Sep 18, 2018

Castaway Island
May, 2001

By Bobby Bush

Omar Castrellon has brewed for three different Arkansas brewpubs, without a change of scenery. River Rock opened in Little Rock back in 1997 with Panama-born Omar at the brew kettle. That downtown River Market brewpub closed for a while in 2000 and opened a few months later with slightly new ownership, a new name and the same brewer. Chitís, as it was named, met a similar though swifter fate. Even in the state capital, it didnít take long for the toilet humor of Chitís to wear thin. No Chit, Bubba.

Moving quickly this time, the owners turned the old town brewpub over to locally owned Native Management to streamline the restaurantís operations. Chitís closed on May 11, 2001 and by May 21 was reincarnated as Castaway Island Grille & Brewery. The change was both thorough and expedient. Done all in pinks, greens and blues, table tops were hand-painted with island scenes. The kitchen was re-worked. Structural columns became palm trees. The menu was spiffed up with a broad selection of island foods (sunny salads, jerk chicken pizza, mojo-sauce chicken, succulent steaks, fish, sandwiches and pastas). Luckily, Omarís brewhouse was pretty much left as is.

Omar took on brewing as a career not because he had been a successful homebrewer, the route most pro brewers take, but because he needed a job. Answering a help-wanted ad, he signed on as an assistant at Old Heidelberg (now non-brewing Tobacco Roadhouse) in Durham, NC. Only three months into this new job, the head brewer was laid-off and trainee became instant brewmaster, brewing nothing but lagers. When Heidelberg closed its doors, Omar moved 60 miles west to Loggerhead Brewing in Greensboro. By 1992, the now-seasoned brewer landed an assistant brewerís job at Greenshields Brewing in Raleigh, where owner Gary Greenshields and German-born brewer Thomas Kunzmann took Omar under their wings. Four years later, he headed to Tuscaloosa, Alabama as head brewer for Barrettís Brewpub. During his short stint in ĎBama, he squeezed in a two week course at American Craft Brewers in Torrance, CA. Omar became the first and only brewer for River Rock in June 1997.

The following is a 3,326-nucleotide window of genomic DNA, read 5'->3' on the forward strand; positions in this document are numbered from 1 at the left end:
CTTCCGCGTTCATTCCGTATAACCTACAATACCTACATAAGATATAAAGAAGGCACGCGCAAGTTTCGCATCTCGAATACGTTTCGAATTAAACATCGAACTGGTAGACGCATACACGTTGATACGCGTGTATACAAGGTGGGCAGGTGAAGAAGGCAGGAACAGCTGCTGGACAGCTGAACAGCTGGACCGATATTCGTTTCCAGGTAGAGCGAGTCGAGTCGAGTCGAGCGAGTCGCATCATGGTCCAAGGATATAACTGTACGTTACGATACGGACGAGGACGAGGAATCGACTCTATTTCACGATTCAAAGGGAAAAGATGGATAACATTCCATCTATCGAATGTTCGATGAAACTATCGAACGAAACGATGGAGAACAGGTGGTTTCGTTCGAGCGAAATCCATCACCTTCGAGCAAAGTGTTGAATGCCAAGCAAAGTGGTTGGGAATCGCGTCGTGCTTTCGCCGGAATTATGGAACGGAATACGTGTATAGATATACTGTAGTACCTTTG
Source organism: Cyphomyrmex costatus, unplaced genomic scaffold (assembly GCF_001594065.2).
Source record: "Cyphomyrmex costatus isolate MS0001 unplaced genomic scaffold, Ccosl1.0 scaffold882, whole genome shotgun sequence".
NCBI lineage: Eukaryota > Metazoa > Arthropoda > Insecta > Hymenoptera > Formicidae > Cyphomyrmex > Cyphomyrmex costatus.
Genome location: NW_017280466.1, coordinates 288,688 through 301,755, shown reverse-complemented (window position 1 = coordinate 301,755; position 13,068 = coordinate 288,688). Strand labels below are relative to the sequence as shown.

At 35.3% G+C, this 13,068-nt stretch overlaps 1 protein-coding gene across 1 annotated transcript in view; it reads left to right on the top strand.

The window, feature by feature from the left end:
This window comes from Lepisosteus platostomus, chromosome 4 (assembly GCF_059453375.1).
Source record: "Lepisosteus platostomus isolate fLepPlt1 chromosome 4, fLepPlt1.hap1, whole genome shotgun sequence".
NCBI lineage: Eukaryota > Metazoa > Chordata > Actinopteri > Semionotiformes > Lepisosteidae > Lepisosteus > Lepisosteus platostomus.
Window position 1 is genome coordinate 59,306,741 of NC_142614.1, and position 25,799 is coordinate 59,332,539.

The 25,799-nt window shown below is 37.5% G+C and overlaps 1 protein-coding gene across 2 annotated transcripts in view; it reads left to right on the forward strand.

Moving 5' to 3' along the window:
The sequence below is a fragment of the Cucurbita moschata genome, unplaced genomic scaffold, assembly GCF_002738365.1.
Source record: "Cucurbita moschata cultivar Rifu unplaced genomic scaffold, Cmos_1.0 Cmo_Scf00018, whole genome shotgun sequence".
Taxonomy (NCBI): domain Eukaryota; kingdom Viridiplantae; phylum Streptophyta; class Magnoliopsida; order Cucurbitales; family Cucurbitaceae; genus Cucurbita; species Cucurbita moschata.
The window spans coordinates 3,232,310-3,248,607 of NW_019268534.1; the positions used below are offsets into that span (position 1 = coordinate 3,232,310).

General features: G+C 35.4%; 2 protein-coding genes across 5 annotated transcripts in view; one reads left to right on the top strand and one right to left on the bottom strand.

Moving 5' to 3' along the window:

On a recent visit, Omar and I, joined by management-organizational wizard and restaurant professional Bob Joblin of Native Management, tried each of his latest brews straight from the walk-in cooler or fermentation tank. Using brewhouse stairs as a table, the first sip of a beer destined to become Castaway Ale was exquisite. This honey-conditioned cream ale was bright gold, decked by thick white foam. Just a hint of sweetness was obvious, pursued by a moderately dry finish. From the glycol-cooled fermenter, three month old Light Lager was cloudy but decisively a tasty lager that will probably become one of Castawayís rotating Island Special Brews. Loaded with Crystal hops and fruity in flavor, Amber was clean, medium bodied, wafting a pleasant floral nose. Again from its fermenter, Castaway St. Thomas Brown was cloudy, sweet and yeasty, while Bocas Stout was a burnt caramel-tasting lager version of this UK style. Heavy with coffee essence, Boca was neither sweet nor overtly hoppy.

Bright yellow, Island Pale Ale left a film of white lace on the interior surface of our pint glasses. Long in hops from mid-taste onward, four gallons of honey was added to the seven barrel brew, balanced with generous quantities of Liberty and Crystal hops. An IPA indeed! Pale Lager also utilized honey, resulting in a sweeter than usual pilsner style brew, while Omarís cask-conditioned Bock, only six weeks of age, was sultry, flirting with tongue and taste buds. Yeasty with a combination of German and American hops, this copper-colored brew obviously needed proper conditioning time to reach its mellow and proper ending.

Though heís seen it happen once before, Omar seemed complacent with the restructuring going on around him. Joblin likewise was sure and certain in his vision for Castaway Island. The restaurant business is old hat. His plans to increase restaurant operation efficiency and strengthen management were right on schedule, as was the reconstruction. Admittedly not a beer person, heíd already recognized the potential in marketing Omarís enticing beer, making it an integral part of Castaway Islandís persona. Not a bad idea!

Letís hope that the third time is indeed the charm for Omar Castrellon, Bob Joblin and Castaway Island Grille & Brewery.

Arkansas minus one

On a sad note, Fort Smith, Arkansas brewpub/microbrewery Weidmanís Brew Pub has closed its doors, apparently for good.

This article first appeared in Focus, a weekly paper published in Hickory, North Carolina.

This article first appeared in Focus, a weekly paper published in Hickory, North Carolina.

© Bobby Bush


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